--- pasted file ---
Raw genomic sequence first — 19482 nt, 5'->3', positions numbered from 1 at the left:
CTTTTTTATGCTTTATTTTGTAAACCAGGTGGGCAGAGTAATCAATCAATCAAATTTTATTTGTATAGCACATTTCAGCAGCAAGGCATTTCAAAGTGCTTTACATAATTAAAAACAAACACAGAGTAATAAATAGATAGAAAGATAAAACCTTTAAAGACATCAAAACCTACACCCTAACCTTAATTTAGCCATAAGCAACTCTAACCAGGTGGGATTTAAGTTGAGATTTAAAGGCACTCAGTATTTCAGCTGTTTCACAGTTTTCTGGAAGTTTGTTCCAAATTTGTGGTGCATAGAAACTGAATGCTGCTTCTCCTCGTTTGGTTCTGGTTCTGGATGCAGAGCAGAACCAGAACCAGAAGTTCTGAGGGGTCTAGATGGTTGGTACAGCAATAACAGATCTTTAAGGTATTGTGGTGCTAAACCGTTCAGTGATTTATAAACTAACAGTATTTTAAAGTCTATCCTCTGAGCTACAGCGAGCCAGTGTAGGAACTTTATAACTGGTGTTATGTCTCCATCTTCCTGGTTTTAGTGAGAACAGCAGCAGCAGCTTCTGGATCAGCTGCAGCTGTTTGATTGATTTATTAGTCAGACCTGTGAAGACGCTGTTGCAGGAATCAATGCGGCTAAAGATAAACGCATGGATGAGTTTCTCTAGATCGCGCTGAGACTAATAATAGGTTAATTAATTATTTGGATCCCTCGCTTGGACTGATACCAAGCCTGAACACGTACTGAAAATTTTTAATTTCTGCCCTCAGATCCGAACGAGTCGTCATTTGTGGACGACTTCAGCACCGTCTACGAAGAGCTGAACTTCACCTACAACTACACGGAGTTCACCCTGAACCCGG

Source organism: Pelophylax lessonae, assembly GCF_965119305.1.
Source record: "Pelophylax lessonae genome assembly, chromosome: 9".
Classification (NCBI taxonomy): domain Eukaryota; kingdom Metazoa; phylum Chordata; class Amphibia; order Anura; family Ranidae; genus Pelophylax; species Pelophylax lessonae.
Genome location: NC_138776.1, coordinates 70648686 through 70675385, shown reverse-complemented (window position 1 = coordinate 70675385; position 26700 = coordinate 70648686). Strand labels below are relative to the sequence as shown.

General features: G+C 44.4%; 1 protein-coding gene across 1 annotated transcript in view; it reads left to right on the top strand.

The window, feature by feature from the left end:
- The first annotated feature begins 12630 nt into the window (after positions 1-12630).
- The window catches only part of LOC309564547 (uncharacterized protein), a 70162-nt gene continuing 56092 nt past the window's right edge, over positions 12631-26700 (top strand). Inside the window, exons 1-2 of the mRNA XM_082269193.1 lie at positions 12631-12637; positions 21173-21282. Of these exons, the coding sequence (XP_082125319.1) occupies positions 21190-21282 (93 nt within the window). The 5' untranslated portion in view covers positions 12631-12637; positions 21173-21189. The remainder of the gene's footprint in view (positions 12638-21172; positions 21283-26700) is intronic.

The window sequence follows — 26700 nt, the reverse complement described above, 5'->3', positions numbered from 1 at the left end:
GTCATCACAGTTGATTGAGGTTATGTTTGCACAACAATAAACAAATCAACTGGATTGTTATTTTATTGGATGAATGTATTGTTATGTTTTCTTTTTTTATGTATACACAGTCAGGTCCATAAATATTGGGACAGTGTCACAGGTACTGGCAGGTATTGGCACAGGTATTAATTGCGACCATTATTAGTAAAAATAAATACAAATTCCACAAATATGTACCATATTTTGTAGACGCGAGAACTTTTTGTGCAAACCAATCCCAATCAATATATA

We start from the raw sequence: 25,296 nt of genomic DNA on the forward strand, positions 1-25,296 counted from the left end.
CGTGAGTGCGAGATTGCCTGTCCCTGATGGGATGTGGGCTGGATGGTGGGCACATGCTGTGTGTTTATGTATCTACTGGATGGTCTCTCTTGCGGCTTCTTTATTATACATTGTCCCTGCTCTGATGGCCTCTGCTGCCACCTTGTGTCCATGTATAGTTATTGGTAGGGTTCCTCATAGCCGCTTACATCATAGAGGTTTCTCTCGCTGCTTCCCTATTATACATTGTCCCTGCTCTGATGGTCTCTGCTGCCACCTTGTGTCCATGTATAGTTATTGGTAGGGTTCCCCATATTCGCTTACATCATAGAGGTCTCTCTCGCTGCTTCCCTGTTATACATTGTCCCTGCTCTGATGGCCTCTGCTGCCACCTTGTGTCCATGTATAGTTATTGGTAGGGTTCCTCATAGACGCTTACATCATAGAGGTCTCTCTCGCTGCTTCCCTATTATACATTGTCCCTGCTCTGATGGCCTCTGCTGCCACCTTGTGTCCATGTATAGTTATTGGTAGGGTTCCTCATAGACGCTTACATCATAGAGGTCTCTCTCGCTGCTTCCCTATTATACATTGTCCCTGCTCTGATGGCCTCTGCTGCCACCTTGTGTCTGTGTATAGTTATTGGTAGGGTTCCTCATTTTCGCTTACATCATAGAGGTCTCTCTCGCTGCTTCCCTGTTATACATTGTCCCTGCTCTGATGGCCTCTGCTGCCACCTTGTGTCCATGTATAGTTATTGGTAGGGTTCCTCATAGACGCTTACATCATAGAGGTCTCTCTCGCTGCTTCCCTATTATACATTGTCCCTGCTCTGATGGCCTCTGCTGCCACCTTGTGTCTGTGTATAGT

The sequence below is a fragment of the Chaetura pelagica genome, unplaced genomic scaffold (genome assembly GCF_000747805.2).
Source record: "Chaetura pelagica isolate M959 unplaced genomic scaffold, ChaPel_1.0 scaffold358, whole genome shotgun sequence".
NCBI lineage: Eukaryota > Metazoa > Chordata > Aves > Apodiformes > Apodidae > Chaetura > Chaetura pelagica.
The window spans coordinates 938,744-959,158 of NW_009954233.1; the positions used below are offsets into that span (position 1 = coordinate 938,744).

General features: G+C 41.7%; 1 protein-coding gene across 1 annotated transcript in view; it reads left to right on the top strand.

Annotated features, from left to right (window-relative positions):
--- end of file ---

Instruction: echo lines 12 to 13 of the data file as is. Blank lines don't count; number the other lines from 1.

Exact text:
GTCATCACAGTTGATTGAGGTTATGTTTGCACAACAATAAACAAATCAACTGGATTGTTATTTTATTGGATGAATGTATTGTTATGTTTTCTTTTTTTATGTATACACAGTCAGGTCCATAAATATTGGGACAGTGTCACAGGTACTGGCAGGTATTGGCACAGGTATTAATTGCGACCATTATTAGTAAAAATAAATACAAATTCCACAAATATGTACCATATTTTGTAGACGCGAGAACTTTTTGTGCAAACCAATCCCAATCAATATATA

We start from the raw sequence: 25,296 nt of genomic DNA on the forward strand, positions 1-25,296 counted from the left end.